Mark 1: The Beginning of the Gospel

Mark 1: The Beginning of the Gospel

I love the gospel of Mark. It is succinct, victorious, and celebratory. As I think about the book, its construction, and content, I find fewer than a handful of the polemic problems that were manifest in Jesus’ public ministry. It stands in stark contrast to Matthew’s account, written primarily to the Jews and about the Jews.

Whereas Matthew points to Jesus as the son of David and the son of Abraham, Mark cuts right to the chase in his opening line, “The beginning of the gospel of Jesus Christ, the Son of God.”

Unlike Matthew and Luke, both of which provide some detail concerning the birth of Jesus, Mark begins with the ministry of John the Baptizer in verses 2-11, then goes right to the work of Christ.

Mark 1 presents Jesus as preeminently powerful, detailing three specific miracles and noting numerous others done in a single evening as an entire city is gathered to see this great power of God.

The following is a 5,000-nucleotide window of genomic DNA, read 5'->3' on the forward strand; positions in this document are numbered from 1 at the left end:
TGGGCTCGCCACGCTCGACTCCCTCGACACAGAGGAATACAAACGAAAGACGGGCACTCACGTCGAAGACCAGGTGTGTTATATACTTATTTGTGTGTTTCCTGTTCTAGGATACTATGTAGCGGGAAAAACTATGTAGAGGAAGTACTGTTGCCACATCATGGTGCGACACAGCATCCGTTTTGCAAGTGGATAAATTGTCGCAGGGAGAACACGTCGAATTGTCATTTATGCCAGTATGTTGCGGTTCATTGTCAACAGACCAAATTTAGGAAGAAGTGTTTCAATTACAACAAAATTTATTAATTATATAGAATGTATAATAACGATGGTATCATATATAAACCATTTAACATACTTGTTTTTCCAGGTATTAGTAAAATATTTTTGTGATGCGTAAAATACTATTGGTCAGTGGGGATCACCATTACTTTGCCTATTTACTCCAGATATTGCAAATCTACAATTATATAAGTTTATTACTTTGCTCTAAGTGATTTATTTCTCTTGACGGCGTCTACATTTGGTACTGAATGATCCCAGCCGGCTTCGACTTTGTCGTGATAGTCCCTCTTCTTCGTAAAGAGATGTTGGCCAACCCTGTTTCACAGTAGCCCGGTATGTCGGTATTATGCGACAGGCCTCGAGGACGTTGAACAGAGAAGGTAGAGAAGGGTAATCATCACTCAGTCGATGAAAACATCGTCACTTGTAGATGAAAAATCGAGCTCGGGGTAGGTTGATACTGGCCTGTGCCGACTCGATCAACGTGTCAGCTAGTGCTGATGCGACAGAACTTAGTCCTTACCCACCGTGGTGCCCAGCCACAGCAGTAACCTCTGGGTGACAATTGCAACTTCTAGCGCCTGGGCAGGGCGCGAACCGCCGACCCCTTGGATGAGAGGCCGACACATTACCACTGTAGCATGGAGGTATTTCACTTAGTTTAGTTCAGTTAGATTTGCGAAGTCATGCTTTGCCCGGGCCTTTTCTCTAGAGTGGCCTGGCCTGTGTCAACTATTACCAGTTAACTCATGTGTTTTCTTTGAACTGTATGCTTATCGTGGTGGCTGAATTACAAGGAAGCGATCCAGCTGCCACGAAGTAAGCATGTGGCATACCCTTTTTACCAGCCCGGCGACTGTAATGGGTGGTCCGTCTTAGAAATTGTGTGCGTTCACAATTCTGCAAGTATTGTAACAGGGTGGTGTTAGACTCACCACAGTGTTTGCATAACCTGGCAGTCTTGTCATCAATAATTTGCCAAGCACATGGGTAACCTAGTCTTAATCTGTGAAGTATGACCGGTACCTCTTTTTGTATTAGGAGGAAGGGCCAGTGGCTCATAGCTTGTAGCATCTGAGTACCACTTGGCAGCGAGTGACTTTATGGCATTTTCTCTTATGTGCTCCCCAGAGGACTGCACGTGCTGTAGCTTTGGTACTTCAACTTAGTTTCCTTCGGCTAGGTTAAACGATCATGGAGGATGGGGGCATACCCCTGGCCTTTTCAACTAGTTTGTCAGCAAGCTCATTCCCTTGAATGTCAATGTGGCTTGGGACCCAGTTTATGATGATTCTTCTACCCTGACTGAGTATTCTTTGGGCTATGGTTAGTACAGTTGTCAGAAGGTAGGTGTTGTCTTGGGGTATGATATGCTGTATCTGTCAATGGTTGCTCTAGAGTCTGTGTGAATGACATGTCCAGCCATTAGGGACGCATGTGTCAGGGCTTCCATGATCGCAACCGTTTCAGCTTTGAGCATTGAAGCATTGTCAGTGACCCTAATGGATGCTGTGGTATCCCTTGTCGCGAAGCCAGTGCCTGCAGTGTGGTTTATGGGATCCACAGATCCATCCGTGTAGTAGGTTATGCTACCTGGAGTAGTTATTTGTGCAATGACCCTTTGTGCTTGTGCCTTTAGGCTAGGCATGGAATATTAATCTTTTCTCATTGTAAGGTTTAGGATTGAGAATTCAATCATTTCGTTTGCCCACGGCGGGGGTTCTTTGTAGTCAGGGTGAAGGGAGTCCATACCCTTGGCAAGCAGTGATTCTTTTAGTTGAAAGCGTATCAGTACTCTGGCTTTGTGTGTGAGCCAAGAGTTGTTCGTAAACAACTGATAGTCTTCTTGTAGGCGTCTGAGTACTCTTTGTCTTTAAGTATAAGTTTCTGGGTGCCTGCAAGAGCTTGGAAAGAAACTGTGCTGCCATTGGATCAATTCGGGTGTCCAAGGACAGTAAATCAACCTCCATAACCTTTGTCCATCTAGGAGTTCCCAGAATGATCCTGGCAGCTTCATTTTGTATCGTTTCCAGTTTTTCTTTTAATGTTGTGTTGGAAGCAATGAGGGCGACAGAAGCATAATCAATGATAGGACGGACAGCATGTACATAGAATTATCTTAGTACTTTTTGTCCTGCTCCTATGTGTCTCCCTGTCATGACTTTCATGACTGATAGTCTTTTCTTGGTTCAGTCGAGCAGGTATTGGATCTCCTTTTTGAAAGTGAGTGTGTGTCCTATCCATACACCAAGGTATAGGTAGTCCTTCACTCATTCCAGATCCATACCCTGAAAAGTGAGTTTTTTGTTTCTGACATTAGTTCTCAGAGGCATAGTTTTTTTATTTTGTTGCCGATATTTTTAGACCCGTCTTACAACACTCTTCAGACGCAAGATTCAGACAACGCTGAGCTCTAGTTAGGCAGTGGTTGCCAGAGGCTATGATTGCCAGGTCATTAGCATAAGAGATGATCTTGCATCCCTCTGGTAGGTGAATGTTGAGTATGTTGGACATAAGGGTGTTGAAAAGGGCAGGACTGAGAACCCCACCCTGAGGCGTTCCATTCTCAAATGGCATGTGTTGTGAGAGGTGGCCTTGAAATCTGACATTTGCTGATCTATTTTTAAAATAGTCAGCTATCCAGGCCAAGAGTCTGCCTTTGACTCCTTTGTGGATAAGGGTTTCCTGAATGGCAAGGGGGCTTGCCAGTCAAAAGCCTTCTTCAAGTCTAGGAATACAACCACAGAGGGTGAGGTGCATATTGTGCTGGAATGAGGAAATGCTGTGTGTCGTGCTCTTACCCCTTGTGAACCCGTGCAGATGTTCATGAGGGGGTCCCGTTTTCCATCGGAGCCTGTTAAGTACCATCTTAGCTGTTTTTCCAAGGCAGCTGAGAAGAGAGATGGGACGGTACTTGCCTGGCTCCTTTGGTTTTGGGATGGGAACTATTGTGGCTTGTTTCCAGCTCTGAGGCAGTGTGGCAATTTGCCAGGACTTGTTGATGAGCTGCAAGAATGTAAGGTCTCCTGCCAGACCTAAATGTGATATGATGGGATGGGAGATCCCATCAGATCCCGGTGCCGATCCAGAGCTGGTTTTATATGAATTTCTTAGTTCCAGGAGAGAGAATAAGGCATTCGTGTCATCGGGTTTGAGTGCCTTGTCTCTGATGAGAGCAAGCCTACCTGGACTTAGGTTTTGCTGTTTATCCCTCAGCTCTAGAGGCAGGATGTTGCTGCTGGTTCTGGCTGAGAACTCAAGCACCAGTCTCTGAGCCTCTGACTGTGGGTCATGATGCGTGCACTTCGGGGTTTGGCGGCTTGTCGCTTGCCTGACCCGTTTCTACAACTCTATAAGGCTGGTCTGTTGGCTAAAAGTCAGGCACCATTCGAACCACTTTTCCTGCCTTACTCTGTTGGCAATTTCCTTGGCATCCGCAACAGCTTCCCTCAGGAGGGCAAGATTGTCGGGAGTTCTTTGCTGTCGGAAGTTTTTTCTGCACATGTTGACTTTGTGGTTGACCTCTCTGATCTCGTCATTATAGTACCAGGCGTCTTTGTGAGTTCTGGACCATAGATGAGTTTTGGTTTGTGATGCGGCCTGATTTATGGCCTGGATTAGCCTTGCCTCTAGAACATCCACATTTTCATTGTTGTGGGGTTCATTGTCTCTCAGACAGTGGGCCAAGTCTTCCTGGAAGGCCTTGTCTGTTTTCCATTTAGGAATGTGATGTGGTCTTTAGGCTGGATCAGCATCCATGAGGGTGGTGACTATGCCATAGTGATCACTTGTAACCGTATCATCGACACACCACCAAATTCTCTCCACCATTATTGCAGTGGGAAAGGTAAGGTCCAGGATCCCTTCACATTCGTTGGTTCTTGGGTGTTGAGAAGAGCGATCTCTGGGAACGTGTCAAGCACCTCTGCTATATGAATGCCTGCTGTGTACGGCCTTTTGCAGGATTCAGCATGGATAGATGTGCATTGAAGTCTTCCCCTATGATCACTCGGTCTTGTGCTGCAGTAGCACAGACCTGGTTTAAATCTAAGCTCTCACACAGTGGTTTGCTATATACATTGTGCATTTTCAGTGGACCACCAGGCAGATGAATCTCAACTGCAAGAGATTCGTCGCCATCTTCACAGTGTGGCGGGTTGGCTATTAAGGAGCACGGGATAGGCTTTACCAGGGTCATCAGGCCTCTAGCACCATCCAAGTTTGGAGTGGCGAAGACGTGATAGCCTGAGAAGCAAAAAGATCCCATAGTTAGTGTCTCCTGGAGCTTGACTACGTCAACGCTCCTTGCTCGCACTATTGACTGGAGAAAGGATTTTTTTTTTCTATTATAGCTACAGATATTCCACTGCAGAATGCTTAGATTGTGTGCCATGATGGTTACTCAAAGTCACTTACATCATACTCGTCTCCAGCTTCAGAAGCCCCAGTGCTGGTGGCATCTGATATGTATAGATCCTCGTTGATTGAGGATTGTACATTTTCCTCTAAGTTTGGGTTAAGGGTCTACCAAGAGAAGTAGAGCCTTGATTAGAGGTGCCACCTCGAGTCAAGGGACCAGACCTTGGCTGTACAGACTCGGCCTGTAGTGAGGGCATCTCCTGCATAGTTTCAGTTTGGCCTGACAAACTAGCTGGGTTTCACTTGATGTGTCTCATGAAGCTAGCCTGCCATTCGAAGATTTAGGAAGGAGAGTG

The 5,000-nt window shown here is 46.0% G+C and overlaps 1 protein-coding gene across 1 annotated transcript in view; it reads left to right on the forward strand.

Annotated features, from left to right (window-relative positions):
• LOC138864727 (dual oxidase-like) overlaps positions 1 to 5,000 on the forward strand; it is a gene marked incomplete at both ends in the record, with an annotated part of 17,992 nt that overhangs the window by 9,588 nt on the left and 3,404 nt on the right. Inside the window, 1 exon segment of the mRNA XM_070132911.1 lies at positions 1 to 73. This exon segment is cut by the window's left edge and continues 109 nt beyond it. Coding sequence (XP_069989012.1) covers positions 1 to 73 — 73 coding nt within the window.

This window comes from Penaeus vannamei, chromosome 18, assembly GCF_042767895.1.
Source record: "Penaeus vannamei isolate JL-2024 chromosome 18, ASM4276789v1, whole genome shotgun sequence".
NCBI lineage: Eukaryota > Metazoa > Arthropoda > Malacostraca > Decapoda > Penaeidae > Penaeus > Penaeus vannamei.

Mark 1 also presents Jesus as beholden to no one aside from His Father who sent Him. Despite His tremendous reception and popularity, Jesus refused to stay in one place very long. He understood the monumental task that lie before Him and the paucity of time in which to accomplish it (v 38).

Through the years, I have often heard men say that Mark’s gospel was intended for a Roman audience. I don’t know if this is true, (the Bible doesn’t say and its construction doesn’t necessarily imply or reveal it), but I can certainly see a case to be made for this view.

Those holding this view (of Roman recipients) point to Mark’s presentation of Jesus as an all powerful, yet compassionate leader. This is in contrast to the fickle, self-serving Caesars then reigning over the empire.

Additionally, Mark’s gospel never utilizes the word “law.” In it Mark explains certain Jewish customs and defines various Hebrew and Aramaic words (1:23, 5:41, 15:22, 34). Thus, his audience was unfamiliar with the Law and the customs of the Jews.

Mark emphasizes the Lord’s humanity and miracles and closes with Jesus continuing to exert his benevolent authority through His apostles (Mk 16:17-20).

Want to get this sent to your email every morning?

Subscribe to our mailing list.

* indicates required


Add a Comment

Your email address will not be published. Required fields are marked *